NCAA To Vote On Significant Rule Changes In January
The NCAA has been a corrupt, overbearing establishment for as long as it has existed but, finally, it seems that public pressure has started to force them to make changes. In January, the board of NCAA officials will vote on whether to change several rules that have been the source of much criticism. Some of these potential changes include allowing athletes to profit from their likeness, which they were not able to before, and getting rid of the one-season ban for transfer students, at least for the first time they transfer.
While this is good news and progress, it feels a little ridiculous that it took this long for the NCAA to stop suspending students for making $5 off of an autograph or make any sort of commission from the jerseys that are sold with their names on the backs. There have been countless ridiculous stories involving incidents like this, but the weird thing is that this has been an issue with athletes for a long time. One of the main reasons that Chris Webber, college basketball legend and member of the infamous Fab Five, left the University of Michigan was that the university was making millions off of his and his teammates’ likenesses, and he was struggling to survive.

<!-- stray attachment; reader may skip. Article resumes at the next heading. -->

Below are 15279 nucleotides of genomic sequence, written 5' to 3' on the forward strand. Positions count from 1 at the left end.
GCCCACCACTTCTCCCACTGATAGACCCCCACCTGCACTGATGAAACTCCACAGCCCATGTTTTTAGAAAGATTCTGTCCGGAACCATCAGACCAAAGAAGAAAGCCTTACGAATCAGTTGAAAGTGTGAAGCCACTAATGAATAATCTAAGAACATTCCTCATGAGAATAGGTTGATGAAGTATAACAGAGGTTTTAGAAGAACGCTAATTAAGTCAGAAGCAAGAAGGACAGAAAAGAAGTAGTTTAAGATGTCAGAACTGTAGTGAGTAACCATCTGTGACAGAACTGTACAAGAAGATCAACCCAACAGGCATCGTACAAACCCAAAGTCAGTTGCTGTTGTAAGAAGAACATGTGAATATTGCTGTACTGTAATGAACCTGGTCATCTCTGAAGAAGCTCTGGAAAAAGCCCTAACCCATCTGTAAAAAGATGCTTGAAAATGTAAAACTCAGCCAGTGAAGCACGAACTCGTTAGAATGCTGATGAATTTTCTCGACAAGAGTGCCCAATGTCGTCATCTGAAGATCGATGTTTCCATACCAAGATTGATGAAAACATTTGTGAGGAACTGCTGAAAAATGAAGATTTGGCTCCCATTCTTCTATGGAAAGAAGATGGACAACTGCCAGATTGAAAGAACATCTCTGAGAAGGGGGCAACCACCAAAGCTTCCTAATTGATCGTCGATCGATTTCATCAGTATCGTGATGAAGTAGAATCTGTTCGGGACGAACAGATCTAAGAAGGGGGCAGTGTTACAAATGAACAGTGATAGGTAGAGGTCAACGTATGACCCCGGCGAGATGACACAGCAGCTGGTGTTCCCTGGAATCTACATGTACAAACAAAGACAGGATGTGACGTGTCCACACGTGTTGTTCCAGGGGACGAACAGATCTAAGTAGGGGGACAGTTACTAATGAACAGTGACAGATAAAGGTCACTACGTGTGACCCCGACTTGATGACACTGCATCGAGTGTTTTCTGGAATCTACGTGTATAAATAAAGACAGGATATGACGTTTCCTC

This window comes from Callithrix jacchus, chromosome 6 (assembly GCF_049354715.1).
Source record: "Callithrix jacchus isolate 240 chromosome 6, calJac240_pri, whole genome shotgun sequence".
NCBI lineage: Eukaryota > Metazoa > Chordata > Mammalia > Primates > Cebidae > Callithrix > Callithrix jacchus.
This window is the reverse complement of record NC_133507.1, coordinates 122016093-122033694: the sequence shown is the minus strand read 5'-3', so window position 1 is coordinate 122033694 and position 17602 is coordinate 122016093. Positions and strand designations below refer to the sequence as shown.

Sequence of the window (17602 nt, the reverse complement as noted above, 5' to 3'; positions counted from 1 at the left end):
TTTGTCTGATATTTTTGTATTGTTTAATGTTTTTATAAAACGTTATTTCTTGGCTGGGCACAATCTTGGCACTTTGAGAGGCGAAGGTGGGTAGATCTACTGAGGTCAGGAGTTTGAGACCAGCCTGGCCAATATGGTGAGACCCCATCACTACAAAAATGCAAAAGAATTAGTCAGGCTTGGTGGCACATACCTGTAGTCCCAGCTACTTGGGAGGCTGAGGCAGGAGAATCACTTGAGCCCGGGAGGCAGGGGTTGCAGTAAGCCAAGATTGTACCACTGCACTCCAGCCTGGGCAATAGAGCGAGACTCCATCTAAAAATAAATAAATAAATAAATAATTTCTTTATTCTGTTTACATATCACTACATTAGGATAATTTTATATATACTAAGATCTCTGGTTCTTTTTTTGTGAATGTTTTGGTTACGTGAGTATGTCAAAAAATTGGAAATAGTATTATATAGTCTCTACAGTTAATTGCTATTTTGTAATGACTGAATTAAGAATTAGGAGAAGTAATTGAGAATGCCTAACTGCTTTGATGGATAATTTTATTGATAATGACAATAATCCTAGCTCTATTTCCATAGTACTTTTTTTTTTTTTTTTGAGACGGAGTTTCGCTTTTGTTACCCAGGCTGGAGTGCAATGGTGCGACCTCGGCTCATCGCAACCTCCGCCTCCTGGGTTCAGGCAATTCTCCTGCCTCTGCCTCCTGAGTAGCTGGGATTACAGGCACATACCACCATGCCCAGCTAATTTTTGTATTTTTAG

Hopefully, these initiatives will actually be passed and put into place sooner rather than later, but at this point, I have stopped putting my faith in the NCAA to do the right thing. Other initiatives include:
— Extending eligibility for winter sports athletes, giving them all an extra year because of disruptions to their seasons caused by COVID-19. That decision falls in line with similar ones made in April for spring sport athletes who had much of their seasons wiped out at the start of the pandemic and for fall sport athletes whose season have been delayed or altered because of COVID-19.
— Approving a recommendation by the football oversight committee to waive bowl eligibility requirements for this season.
— Introducing legislation for the allocation of championship resources.
— Supporting the expansion of the men’s and women’s basketball selection committees.